Easier Faster Safer Cheaper

Easy Ways To Keep Dirt Out – Part II

September 10, 2009 By: NB Category: Clean Principles

caveat aeris

airborne dirt

The next worst offender in the ingress of dirt into our homes are airborne particles and they enter through multiple sources.  First and foremost are open windows.  Unfortunately, it’s the one we can do the least about except to keep them closed.  I love open windows when there is a nice breeze but screens do nothing to keep dirt, dust, pollen or smoke from entering our homes.  So if it’s nice enough to open the windows I just plan on doing a little extra cleaning.  The other sources of airborne dirt we can take steps to mitigate:

  • Caulk any cracks around doors and windows and make sure they are properly fitted with weather stripping.  This helps your heating and cooling efficiency as well as keeping dirt out.
  • Change your HVAC filter every month, more often if the weather has been particularly dry.  I prefer a permanent washable filter over the disposables for ecological reasons.
  • Vacuum inside the heating and air conditioing duct work a couple of times a year.  Check for cracks, holes or any openings that may allow dirt to enter from under the house.  Seal with duct tape.  While you’re under the house why not insulate the duct work to preserve the heat or coolness of the air travelling through it.  You HVAC unit won’t have to work so hard and you’ll save money.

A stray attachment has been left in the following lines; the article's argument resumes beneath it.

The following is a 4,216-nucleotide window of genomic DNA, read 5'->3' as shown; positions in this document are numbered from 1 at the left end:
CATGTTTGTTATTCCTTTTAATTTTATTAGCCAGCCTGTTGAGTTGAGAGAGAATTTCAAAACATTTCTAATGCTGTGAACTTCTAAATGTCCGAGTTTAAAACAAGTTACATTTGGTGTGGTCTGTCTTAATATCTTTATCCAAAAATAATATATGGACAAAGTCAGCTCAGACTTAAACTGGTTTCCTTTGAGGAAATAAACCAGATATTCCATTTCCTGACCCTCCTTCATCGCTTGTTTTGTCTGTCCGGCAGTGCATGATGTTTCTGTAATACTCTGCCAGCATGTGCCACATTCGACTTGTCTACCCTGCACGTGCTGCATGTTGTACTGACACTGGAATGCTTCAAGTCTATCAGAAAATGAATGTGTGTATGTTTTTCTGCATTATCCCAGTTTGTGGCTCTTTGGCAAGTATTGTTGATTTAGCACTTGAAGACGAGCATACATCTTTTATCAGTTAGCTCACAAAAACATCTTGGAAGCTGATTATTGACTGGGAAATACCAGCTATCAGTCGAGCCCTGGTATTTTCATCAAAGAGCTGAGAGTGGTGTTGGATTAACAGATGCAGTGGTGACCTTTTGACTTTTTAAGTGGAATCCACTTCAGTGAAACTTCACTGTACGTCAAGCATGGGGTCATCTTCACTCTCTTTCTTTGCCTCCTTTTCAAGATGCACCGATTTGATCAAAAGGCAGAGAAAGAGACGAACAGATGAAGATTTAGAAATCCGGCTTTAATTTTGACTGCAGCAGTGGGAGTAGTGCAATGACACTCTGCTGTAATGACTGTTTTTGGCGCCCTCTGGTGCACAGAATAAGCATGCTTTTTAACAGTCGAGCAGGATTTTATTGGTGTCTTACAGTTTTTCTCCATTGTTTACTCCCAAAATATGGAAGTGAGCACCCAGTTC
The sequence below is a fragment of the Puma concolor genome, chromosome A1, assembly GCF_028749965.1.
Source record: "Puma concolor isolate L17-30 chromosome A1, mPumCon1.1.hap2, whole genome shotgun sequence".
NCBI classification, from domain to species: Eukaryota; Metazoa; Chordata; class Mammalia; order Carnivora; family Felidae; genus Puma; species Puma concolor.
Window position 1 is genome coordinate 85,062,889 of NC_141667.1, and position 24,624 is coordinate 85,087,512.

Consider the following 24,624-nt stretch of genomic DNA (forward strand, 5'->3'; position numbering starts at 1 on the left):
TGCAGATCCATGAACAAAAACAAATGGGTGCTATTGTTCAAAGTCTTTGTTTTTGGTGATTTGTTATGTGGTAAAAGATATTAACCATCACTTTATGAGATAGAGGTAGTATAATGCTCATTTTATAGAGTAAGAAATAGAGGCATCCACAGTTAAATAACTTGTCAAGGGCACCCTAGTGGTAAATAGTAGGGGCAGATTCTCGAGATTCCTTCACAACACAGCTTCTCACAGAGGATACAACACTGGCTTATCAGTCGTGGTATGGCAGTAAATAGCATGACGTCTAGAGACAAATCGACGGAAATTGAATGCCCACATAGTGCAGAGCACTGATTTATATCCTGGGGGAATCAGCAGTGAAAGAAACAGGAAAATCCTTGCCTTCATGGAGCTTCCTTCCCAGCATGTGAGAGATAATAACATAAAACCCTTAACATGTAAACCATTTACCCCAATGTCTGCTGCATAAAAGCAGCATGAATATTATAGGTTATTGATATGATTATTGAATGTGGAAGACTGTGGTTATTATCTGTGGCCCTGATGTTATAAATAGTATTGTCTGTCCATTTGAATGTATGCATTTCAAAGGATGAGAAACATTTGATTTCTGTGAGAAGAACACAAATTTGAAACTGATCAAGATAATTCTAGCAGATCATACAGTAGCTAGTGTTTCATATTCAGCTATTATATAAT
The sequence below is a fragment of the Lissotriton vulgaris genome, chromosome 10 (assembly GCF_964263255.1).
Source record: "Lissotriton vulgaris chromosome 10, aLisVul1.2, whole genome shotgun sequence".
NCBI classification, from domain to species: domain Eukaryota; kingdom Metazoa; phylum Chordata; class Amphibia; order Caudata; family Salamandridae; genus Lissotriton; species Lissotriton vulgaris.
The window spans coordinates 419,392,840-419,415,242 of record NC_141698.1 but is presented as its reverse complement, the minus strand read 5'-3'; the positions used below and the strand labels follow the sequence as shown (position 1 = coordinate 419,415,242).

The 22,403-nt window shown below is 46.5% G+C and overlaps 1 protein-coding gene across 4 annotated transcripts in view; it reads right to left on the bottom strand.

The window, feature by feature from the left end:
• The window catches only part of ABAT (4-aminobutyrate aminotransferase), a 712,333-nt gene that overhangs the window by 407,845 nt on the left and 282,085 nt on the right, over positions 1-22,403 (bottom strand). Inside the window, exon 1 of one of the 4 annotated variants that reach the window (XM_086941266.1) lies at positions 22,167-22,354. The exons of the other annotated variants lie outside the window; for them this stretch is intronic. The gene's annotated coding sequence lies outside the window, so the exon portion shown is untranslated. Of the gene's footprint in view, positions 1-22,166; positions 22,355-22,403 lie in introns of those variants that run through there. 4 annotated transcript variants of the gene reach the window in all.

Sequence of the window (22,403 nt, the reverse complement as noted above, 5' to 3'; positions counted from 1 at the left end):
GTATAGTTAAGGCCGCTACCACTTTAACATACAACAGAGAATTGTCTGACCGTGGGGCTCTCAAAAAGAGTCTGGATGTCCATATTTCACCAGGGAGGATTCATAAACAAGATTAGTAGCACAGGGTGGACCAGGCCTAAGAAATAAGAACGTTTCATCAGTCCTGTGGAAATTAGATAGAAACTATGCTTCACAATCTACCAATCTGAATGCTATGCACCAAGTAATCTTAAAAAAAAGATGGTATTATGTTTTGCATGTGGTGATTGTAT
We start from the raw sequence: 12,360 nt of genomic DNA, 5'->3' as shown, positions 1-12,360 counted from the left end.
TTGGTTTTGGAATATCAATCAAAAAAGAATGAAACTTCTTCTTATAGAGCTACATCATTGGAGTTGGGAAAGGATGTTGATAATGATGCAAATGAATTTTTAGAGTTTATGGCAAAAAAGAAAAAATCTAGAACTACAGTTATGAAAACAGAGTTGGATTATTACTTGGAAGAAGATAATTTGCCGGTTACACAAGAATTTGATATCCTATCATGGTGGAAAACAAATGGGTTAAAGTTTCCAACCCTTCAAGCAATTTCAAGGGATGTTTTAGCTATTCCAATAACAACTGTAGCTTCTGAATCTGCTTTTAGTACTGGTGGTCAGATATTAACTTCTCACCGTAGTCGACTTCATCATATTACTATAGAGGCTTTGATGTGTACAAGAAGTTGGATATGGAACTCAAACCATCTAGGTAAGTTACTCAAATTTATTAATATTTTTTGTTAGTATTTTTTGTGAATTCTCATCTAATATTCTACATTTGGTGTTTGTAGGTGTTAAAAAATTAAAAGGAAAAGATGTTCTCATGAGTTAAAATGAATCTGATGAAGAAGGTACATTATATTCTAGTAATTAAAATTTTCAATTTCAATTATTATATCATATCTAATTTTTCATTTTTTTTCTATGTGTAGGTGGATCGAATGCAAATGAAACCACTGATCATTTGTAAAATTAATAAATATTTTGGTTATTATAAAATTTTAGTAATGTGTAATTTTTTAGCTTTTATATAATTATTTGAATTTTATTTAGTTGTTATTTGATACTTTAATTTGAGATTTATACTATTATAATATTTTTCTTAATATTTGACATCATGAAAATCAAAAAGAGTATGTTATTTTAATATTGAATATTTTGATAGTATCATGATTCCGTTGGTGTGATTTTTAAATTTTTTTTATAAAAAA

• Make sure your clothes dryer and range hood are properly vented to the outside.
  • Always use a splatter cover when cooking with any oils or fats on top of the stove.
  • If you smoke . . . consider quitting.  Or at least not smoking inside.  At the very least, only smoke in one room, preferably one with the least amount of fabric (upholstery, carpet, and drapes soak up tar and nicotine and odor like wicks) and get yourself a negative ion generator.  A negative ion generator is a small electric device that spits negative ions out into the air.  The negative ions attach to smoke and dust particles in the air.  The combined weight of the particle with a negative ion makes it drop straight to the floor where it stays until the next time you vacuum.
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